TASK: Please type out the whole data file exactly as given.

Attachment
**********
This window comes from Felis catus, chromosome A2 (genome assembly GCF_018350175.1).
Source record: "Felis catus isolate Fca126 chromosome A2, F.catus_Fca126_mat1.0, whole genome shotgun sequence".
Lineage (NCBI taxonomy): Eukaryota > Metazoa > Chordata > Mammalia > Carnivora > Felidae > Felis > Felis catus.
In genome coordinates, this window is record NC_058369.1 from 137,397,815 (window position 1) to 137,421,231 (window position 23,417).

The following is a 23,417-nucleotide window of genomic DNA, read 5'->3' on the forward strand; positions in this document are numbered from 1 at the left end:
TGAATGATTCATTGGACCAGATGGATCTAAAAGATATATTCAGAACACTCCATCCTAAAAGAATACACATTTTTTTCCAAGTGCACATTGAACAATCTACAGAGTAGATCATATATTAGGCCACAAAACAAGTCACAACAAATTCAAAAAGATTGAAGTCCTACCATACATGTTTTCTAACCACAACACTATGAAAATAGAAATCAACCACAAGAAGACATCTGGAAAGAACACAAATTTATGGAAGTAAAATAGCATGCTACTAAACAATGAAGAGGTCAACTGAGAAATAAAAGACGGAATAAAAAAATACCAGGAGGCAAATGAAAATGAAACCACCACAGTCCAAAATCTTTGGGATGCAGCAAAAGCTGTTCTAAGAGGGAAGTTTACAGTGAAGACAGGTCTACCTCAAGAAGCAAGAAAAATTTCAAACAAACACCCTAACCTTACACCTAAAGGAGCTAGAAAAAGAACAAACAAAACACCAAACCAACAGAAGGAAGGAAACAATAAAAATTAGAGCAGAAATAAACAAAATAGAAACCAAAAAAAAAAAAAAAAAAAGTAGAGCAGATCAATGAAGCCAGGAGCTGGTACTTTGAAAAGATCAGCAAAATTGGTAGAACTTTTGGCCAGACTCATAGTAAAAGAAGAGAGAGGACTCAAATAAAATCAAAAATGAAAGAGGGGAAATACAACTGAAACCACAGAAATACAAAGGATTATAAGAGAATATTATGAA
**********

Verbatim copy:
This window comes from Felis catus, chromosome A2 (genome assembly GCF_018350175.1).
Source record: "Felis catus isolate Fca126 chromosome A2, F.catus_Fca126_mat1.0, whole genome shotgun sequence".
Lineage (NCBI taxonomy): Eukaryota > Metazoa > Chordata > Mammalia > Carnivora > Felidae > Felis > Felis catus.
In genome coordinates, this window is record NC_058369.1 from 137,397,815 (window position 1) to 137,421,231 (window position 23,417).

The following is a 23,417-nucleotide window of genomic DNA, read 5'->3' on the forward strand; positions in this document are numbered from 1 at the left end:
TGAATGATTCATTGGACCAGATGGATCTAAAAGATATATTCAGAACACTCCATCCTAAAAGAATACACATTTTTTTCCAAGTGCACATTGAACAATCTACAGAGTAGATCATATATTAGGCCACAAAACAAGTCACAACAAATTCAAAAAGATTGAAGTCCTACCATACATGTTTTCTAACCACAACACTATGAAAATAGAAATCAACCACAAGAAGACATCTGGAAAGAACACAAATTTATGGAAGTAAAATAGCATGCTACTAAACAATGAAGAGGTCAACTGAGAAATAAAAGACGGAATAAAAAAATACCAGGAGGCAAATGAAAATGAAACCACCACAGTCCAAAATCTTTGGGATGCAGCAAAAGCTGTTCTAAGAGGGAAGTTTACAGTGAAGACAGGTCTACCTCAAGAAGCAAGAAAAATTTCAAACAAACACCCTAACCTTACACCTAAAGGAGCTAGAAAAAGAACAAACAAAACACCAAACCAACAGAAGGAAGGAAACAATAAAAATTAGAGCAGAAATAAACAAAATAGAAACCAAAAAAAAAAAAAAAAAAAGTAGAGCAGATCAATGAAGCCAGGAGCTGGTACTTTGAAAAGATCAGCAAAATTGGTAGAACTTTTGGCCAGACTCATAGTAAAAGAAGAGAGAGGACTCAAATAAAATCAAAAATGAAAGAGGGGAAATACAACTGAAACCACAGAAATACAAAGGATTATAAGAGAATATTATGAA